in the basement. I'm picturing the typical Y-junction cleanout.
t just keep cutting them out.
No tree roots to worry about..I live in the city...no tree nearby. Why do p
eople have to jump to conclusions. I had no idea when I posted this message
that I had also include the 'whatnots'.. its an old home and the plumbing
is not the typical setup whoever did it...the pipe is slanted so the water
could and should run freely towards the main drain of the house, unless it
gets clogged and it does get clogged now and then. So i figured the way to
clean it out either with a snake or a hose, into the hole that the first pl
umber i hired made. He then stuck an expansion plug. The second time he ca
me around he removed that plug and did just that...so I figured i could sav
e myself some bucks and do it myself, but now I heard about this water seal
tape...and what about that flex seal spray that is constantly shown on TV
Ok, I'll try to be nice.
People jump to conclusions because they can't see your house from where
they are sitting and there wasn't enough information in your post to
eliminate the assumption that it might be roots. You said the main drain
was involved and roots in the main drain can often lead to fixtures backing
up. Don't take it out on those that are trying to help. That is what you
came here for, isn't it?
Now, as for your question...it's been answered. Don't try tape and don't
try the spray seal. You paid a plumber to fix your drain last time, right?
Did he use tape? No. Did he use an As Seen On TV product? No. There are
very good reasons that he didn't.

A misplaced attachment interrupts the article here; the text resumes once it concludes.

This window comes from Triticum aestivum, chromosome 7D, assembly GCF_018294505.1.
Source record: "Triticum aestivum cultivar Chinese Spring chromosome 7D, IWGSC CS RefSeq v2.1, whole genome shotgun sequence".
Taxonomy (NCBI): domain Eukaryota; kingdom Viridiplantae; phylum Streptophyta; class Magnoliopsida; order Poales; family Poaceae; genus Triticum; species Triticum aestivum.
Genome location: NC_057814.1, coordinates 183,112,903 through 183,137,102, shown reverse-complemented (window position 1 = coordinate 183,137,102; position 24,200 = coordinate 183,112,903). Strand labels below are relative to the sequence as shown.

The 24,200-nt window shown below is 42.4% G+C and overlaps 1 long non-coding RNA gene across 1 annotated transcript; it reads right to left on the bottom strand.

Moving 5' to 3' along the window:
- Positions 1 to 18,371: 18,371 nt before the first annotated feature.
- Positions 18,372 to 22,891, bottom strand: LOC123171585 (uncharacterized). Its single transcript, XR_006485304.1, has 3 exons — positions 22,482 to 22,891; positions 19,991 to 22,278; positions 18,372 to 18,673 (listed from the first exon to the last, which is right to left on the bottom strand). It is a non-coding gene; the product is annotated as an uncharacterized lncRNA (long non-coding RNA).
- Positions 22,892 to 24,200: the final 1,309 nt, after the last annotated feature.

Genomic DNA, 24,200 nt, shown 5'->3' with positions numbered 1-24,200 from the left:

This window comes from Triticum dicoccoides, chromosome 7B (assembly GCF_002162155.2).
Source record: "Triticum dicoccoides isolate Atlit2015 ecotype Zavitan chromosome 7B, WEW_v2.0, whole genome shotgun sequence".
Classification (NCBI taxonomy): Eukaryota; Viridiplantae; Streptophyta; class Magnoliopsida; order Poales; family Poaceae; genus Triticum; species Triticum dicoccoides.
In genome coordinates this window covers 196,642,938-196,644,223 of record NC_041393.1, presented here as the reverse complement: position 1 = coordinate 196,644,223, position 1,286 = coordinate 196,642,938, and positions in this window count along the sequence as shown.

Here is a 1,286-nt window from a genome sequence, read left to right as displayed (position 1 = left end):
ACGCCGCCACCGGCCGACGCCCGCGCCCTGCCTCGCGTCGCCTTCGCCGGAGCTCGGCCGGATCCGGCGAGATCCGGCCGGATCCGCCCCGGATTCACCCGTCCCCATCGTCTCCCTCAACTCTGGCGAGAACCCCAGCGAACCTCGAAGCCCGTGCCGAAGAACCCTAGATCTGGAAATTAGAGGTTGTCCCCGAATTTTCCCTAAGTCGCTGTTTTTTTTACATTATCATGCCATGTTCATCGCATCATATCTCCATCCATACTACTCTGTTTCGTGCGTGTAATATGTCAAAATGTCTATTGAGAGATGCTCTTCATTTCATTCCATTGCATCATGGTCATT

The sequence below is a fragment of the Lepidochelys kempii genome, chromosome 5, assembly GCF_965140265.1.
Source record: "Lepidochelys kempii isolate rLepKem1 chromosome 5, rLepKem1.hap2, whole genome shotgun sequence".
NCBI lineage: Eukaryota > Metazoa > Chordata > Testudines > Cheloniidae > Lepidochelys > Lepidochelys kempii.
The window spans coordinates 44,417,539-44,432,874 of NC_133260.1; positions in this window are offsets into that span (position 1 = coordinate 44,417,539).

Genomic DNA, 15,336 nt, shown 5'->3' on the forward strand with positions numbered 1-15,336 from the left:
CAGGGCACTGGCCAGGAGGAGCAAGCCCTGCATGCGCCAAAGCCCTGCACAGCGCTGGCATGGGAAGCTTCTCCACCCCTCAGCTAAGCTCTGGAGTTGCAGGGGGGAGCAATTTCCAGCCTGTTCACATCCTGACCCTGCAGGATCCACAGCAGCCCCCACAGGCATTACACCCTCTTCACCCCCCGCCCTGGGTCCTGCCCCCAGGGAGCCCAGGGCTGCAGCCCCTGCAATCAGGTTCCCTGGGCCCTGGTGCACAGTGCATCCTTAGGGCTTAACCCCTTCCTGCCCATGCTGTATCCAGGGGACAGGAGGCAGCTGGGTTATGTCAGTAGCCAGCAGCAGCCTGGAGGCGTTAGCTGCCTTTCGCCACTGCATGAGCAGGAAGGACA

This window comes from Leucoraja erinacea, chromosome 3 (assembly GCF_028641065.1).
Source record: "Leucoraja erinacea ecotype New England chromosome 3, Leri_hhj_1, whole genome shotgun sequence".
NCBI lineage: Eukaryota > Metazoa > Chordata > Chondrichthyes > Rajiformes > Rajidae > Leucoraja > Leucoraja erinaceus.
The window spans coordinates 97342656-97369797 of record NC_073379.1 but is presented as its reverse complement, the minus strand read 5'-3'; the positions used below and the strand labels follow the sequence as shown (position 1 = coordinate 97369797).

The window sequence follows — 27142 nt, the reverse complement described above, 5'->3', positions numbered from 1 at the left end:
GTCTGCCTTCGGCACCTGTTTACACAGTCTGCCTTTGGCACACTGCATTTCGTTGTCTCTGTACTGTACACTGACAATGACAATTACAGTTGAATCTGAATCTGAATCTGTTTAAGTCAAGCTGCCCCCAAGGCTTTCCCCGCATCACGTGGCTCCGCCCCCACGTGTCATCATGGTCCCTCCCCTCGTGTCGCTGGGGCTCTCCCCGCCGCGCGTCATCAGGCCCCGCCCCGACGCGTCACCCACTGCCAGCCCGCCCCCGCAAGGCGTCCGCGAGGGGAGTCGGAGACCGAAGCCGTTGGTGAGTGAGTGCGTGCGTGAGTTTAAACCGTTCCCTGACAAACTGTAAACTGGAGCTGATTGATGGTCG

You said that what he used has "a screw and a flange and a rubber on one
end". What does "a rubber on one end mean"? A rubber _what_?
Does it look like this?
That's a Fernco coupling and is often used to seal or connect drain pipes.
Does it look something like this?
That's an expansion plug.
BTW...Why is it that you don't want to use the plug again and are looking
for a workaround?
Could you post a picture? If we had a picture, we wouldn't have to jump to
as many conclusions.
You also said "the plumbing is not the typical set up". What is a "typical
set up" and why is yours not "typical"? Again we can't see your house from
where we're sitting so we don't know what that means.
bushes can clog sewer lines to. At first i dint believe that till i found the fitzer bushes roots wrapped around the house and went straight down top the sewer.
found the roots when rebuilding the retaining wall on top of the sewer line...
had to cut them all down.....
finally went t putting rock salt down the drain perodically. salt kills the roots but leaves the trees fine
Seriously? You would rather risk a waste flood in your basement because you
used some moronic shortcut like tape instead of just using a proper working
solution such as the plug?
Sure, go ahead and use the tape, it's not my basement.
On 01/03/2014 03:29 PM, email@example.com wrote:
Though it certainly would be better than the foolish idea of taping it
up...I don't recall seeing any other than the threaded "screw-in" variety.
Besides, it would probably take more time to tape it up than to screw in
a proper cover anyway.
HomeOwnersHub.com is a website for homeowners and building and maintenance pros. It is not affiliated with any of the manufacturers or service providers discussed here.
All logos and trade names are the property of their respective owners.